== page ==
• With a box office gross of $40 million, this represents Woody Allen's most financially successful film to date.
  • Four of Mia Farrow's real-life children appear in this film. Two appear as Hannah's son and daughter in the movie, while the other two (including Soon-Yi Previn, who Woody Allen would eventually marry in 1997) appear as young guests in the Thanksgiving scenes."

Thursday, October 12, 2006

The Big Apple 5

Our penultimate day in New York City has been a cooler, greyer one. Despite the drizzle, we strolled through Central Park to the Metropolitan Museum of Art - a huge, grand, elegant beast of a museum that is by far the best we've ever been to. London's British Museum and Victoria & Albert Museum boast a terrific and vast collection but they are collections housed in cramped and badly lit surroundings.

The Met, on the other hand, dazzled because everything was exquisitely spaced and lit. Two million square feet of European, African, Oceanic, Islamic, Asian and American art and artifacts are displayed here - including entire rooms given over to reconstructed Eygptian and Buddhist temples and American houses.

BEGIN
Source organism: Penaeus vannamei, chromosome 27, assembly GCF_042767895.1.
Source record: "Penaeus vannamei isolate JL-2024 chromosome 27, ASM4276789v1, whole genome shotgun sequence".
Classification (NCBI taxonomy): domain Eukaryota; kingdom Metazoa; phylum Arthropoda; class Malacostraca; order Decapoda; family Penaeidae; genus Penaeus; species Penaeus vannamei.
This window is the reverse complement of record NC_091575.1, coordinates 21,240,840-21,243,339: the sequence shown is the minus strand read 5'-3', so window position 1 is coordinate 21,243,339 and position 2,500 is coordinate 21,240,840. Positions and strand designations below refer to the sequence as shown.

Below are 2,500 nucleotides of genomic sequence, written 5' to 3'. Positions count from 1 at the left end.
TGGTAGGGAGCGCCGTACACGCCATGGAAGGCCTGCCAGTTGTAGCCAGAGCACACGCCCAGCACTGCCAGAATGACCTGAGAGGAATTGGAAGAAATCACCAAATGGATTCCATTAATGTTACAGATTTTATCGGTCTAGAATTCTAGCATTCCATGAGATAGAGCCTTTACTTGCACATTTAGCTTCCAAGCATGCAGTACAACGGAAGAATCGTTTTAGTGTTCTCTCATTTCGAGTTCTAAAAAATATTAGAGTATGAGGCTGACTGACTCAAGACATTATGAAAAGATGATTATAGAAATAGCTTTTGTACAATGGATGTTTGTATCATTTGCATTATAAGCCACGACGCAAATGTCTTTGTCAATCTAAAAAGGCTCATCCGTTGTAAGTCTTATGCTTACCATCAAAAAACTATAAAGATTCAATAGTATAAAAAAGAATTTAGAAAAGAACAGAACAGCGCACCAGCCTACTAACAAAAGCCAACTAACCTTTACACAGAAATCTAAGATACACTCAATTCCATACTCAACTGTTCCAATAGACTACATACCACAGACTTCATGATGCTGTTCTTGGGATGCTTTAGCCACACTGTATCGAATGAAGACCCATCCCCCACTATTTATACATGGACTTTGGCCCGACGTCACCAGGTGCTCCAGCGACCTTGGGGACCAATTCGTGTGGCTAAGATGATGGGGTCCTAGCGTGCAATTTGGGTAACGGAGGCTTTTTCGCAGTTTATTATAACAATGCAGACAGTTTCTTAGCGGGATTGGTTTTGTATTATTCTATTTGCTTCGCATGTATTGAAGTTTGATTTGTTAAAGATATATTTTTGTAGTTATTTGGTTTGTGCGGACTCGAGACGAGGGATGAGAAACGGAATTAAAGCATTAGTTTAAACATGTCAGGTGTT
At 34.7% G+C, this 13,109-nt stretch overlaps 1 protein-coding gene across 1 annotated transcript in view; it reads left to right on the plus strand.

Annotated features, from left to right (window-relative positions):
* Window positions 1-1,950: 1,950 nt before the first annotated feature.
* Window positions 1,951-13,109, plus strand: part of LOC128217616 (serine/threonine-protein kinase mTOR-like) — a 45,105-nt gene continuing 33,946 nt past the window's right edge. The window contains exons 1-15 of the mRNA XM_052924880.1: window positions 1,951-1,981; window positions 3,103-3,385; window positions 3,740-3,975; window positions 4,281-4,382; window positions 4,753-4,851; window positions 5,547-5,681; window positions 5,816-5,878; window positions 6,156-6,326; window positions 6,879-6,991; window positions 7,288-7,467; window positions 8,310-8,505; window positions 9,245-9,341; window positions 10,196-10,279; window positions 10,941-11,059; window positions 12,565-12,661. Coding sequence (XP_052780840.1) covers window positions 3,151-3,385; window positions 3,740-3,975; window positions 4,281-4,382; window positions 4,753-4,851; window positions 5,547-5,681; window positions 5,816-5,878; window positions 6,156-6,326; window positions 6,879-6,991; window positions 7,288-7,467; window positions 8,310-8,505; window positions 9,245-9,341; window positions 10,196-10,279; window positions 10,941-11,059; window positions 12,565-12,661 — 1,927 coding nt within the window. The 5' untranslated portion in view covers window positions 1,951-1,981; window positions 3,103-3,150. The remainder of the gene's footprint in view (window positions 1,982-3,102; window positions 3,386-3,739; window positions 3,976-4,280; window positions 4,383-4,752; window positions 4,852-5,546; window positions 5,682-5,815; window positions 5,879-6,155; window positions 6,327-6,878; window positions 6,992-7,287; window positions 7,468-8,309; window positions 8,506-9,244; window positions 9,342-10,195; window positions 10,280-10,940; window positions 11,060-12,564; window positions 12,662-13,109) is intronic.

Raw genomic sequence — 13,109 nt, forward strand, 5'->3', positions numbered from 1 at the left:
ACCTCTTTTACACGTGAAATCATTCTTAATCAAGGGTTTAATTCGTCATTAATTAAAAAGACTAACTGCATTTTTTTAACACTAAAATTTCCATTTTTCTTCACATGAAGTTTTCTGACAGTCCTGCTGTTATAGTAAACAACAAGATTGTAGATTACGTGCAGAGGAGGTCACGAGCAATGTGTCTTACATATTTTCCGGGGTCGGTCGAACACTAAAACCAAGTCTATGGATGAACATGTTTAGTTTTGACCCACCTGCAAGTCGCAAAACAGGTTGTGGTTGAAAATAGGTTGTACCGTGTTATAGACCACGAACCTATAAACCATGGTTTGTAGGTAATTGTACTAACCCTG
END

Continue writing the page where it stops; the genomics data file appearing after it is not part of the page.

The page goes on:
Paintings, sculptures, statues, pottery and prints fill every room and it would take several more all-day visits to appreciate everything this spectacular museum has to offer. The roof top courtyard had dramatic views overlooking the city and Central Park.

For lunch, we filled our basket at posh deli Dean & Delucca and picnicked in Central Park on meatloaf, sweet yellow beet salad and mashed potatoes (me) and chilli chicken with greens and garlic (M). I'm always blown away by the abundance of food on display in American supermarkets and delis - from South Dakota through Santa Fe to New York City. A nation of plenty indeed!